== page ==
On we went, and eventually we came face to face with our fabled Hesperomannia arborescens. Best of all--praise be!--some of the blossoms were fully open. Golden spikelets had emerged from the vase-like purple flower bases. We went to work with our cameras, conventional and digital, and after a long photographic interval affixed metal tags to the two plants at that location. (It may be a violation of botanical protocol, but we all signed the back of the ID tag.)
The question of how best to protect such plants from unwary hikers arose. Is it best to draw attention to a very rare plant so that anyone coming upon it will know what it is and, it is hoped, leave it alone? Or is it better to do nothing, trusting in the protective power of anonymity? We all agreed that education is ideally one of the best remedies. The more that hikers and trail clearers know about our plants, and the less inclined they are to damage any plant that they are unsure of, the better all our native plants, endangered or not, will fare. The HTMC trail clearers exemplify this spirit quite well.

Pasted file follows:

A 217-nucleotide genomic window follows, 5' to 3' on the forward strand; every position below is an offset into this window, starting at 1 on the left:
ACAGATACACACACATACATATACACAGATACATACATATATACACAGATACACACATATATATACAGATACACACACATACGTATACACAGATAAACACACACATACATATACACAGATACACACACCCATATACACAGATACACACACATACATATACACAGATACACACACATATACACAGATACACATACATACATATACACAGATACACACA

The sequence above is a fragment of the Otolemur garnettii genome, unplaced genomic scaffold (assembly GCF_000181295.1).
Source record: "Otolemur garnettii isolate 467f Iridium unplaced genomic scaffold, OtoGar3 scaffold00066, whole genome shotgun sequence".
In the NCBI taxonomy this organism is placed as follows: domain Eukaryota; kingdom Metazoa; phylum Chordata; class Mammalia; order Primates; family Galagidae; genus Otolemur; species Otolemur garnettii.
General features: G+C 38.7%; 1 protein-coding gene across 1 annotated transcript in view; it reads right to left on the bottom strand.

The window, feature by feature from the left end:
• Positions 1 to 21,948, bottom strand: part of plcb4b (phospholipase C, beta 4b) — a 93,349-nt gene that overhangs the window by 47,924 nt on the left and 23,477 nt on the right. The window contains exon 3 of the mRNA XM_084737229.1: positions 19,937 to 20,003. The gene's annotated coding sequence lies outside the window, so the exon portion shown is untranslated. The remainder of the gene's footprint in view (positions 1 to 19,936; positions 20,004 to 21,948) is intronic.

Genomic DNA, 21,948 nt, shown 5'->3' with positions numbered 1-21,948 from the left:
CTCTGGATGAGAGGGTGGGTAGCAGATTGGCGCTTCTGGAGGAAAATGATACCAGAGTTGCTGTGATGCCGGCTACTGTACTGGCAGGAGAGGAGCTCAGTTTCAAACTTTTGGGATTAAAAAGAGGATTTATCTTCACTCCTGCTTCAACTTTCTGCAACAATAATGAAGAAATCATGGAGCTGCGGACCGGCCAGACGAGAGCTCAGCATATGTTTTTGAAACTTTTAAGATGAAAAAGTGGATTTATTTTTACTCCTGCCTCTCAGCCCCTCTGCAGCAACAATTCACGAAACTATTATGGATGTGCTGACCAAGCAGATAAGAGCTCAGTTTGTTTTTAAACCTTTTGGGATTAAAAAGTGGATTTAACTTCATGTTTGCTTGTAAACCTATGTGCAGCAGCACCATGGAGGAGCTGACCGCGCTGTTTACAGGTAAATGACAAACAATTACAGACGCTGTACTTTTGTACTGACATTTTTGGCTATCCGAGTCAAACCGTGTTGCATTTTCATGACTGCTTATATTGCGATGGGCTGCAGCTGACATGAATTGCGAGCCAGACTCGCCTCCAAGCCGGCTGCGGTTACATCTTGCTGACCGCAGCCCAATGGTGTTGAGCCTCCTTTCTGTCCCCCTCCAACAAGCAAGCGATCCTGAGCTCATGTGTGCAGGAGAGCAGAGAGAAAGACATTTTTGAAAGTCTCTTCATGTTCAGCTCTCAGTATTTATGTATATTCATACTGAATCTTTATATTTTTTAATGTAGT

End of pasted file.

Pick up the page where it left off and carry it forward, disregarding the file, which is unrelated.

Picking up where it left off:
Finally, we ate lunch hunkered down in the uluhe, shielding ourselves from the wind and the occasional precipitation. It was a gourmet group; we enjoyed home-baked bread, two kinds of sweet potatoes, green beans, noodles with chard, frozen fruit cocktails, animal crackers (endangered animals, we're sure), mild peppers, and more. When all our blood went to our stomachs, chilling our bodies, we reluctantly roused ourselves to head down. Amazingly, considering how cold we had been right after lunch, by the time we got down to the waterfalls, most of us enjoyed a refreshing swim. Every time I go up there, I swear to return soon and explore up and downstream from those falls, but I haven't done it yet. I always get lazy and simply stay by the pool, one of the most perfect spots in the world.